The use of a representation of the Hand as a talisman can be traced back to at least 800 years B.C., when it was used as a charm against enchantment. Many varieties of the Hand exist; in some the elaboration is very marked, each device representing some particular charm.
Life size models of these Hands were supposed to guard the house against all influences of magic and evil, and smaller replicas protected their wearers from every description of harm.
The extended thumb and first two fingers, the third and fourth fingers closed, is a position still assumed during the Benediction in some Christian Churches to-day.
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The native Greenlanders of a couple of centuries ago had a great variety of amulet, and Hans Egede, in his Description of Greenland, notes these “Amulets or Pomanders” which the natives wore about the neck or arms, the materials being of the most heterogeneous kind, pieces of old wood, old fragments of stone, bones of various animals, the bill and claws of certain birds, and many other objects whose form or associations had suggested the possession of a magic potency.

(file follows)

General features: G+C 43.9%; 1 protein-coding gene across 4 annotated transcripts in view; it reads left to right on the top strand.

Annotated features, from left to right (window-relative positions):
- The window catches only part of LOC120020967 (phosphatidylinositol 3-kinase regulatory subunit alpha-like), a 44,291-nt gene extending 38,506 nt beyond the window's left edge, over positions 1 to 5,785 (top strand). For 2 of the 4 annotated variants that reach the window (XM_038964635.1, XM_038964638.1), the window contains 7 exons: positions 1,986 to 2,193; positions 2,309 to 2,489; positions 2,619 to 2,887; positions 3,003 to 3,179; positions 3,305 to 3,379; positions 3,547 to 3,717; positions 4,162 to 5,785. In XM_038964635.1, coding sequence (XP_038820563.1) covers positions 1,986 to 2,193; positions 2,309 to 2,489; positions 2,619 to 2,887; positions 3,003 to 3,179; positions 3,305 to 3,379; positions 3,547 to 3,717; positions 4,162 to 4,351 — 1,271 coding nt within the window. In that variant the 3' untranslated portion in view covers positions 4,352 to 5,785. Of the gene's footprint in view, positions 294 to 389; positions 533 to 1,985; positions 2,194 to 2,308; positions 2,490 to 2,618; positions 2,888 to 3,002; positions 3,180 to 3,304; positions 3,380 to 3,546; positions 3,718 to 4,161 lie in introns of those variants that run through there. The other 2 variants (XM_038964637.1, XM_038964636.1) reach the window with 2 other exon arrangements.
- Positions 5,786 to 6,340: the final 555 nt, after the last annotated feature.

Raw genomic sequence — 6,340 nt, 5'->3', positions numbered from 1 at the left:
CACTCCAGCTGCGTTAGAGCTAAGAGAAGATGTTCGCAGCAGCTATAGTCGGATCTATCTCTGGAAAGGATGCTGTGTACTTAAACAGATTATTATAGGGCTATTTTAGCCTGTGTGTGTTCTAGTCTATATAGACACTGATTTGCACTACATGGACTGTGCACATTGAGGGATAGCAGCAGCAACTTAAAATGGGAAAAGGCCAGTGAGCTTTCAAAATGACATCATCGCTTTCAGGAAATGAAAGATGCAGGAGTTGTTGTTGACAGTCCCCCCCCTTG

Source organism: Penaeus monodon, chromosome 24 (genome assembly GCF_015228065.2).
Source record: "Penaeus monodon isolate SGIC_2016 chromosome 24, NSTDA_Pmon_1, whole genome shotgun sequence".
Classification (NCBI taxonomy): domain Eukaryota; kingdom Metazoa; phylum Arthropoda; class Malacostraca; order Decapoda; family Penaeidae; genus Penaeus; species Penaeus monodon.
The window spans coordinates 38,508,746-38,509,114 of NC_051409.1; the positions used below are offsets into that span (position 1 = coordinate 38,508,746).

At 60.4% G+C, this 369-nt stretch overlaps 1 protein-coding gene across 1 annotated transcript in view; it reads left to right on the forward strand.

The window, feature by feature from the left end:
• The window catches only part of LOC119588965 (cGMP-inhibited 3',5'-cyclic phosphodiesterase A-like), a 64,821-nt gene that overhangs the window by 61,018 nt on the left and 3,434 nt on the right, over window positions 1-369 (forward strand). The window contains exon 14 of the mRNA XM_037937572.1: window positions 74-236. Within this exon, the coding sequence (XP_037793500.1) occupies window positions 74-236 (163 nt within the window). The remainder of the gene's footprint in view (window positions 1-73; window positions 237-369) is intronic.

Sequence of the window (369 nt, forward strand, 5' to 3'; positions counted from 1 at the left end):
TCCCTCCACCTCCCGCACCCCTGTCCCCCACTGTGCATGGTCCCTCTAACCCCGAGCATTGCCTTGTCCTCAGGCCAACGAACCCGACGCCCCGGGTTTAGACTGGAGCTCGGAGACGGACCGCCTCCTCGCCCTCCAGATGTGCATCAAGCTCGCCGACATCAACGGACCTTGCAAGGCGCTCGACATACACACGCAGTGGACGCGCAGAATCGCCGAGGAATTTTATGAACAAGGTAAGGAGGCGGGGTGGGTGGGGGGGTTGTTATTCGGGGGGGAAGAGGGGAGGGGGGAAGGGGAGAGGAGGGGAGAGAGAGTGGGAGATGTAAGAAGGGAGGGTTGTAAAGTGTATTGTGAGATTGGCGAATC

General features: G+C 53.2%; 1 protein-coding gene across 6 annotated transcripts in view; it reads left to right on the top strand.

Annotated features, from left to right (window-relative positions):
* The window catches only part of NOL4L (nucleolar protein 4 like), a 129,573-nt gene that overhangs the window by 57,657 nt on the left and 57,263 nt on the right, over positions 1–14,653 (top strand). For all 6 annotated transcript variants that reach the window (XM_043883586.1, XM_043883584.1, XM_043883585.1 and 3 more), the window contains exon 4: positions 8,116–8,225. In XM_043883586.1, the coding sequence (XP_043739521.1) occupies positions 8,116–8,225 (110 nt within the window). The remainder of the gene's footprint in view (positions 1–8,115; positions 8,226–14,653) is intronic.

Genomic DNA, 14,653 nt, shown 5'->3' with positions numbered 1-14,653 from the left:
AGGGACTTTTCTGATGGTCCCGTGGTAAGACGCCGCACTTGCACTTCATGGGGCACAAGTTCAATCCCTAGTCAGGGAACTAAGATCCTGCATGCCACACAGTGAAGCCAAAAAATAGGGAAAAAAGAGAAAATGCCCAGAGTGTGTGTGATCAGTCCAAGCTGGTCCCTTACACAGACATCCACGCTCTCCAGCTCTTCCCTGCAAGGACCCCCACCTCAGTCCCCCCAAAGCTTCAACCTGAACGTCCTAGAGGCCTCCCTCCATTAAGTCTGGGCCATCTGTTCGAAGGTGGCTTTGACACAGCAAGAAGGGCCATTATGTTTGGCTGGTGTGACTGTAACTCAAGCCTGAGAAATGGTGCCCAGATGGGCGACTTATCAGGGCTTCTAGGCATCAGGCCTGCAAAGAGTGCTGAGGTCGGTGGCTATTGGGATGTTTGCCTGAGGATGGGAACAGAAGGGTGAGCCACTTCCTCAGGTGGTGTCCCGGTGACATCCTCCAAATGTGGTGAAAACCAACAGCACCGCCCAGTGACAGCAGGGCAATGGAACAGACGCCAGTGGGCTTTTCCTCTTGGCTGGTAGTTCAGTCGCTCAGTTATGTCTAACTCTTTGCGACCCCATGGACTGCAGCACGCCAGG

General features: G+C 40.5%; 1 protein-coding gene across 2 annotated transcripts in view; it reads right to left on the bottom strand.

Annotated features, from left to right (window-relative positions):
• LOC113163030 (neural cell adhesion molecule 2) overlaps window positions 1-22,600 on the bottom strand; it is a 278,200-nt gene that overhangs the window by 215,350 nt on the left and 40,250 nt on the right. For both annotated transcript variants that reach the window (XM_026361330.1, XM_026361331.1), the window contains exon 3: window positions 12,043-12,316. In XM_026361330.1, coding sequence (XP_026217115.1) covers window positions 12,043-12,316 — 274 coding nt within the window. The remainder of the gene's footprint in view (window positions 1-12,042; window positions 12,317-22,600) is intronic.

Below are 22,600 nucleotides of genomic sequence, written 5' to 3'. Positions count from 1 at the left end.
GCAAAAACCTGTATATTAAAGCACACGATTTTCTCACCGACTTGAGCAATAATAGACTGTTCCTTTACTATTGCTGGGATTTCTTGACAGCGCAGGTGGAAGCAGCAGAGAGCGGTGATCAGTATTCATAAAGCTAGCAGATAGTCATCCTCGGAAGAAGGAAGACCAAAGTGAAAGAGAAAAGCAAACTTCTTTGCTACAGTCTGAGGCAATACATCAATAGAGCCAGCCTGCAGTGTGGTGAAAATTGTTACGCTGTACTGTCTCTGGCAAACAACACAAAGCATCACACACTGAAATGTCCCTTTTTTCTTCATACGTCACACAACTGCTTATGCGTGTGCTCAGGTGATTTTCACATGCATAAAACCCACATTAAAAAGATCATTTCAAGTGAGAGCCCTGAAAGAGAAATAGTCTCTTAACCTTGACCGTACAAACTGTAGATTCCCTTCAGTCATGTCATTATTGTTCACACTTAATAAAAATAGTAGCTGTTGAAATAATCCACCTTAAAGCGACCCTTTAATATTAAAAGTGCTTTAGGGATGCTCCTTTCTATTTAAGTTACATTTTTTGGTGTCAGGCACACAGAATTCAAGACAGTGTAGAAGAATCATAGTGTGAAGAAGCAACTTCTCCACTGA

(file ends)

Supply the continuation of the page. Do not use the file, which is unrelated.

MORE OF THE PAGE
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A characteristic object secured in the Province of Chiriqui, Republic of Panama, is a singular amulet of a fine quality of green translucent jade (jadeite). This is fashioned into a conventional representation of a parrot with a disproportionately long beak. The details of the bird-form are but roughly indicated, what is supposed to represent the head and body being but a trifle larger than the beak.
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An Anglo-Saxon treatise on the medical art, from the beginning of the tenth century, the original manuscript of which was owned by an Anglo-Saxon leech named Bald, as testified to by an entry on the title-leaf, gives the agate a prominent place as a talismanic and curative agent. More especially is its power over the demon-world emphasized.
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In southern Russia amulets enjoy high power both among Jews and Christians. Especially are they valued for the protection of children and for the cure of their diseases. An imitation wolf’s-tooth, made of bone, set in a ring, is one of these amulets; however, while such imitation teeth are used, the natural teeth are greatly preferred. As an amulet against the Evil Eye the wing-bones of a cock will be used. This malign influence is held in such awe by the common people that they do not even dare to use the word “evil” of it and call it “the good eye.”
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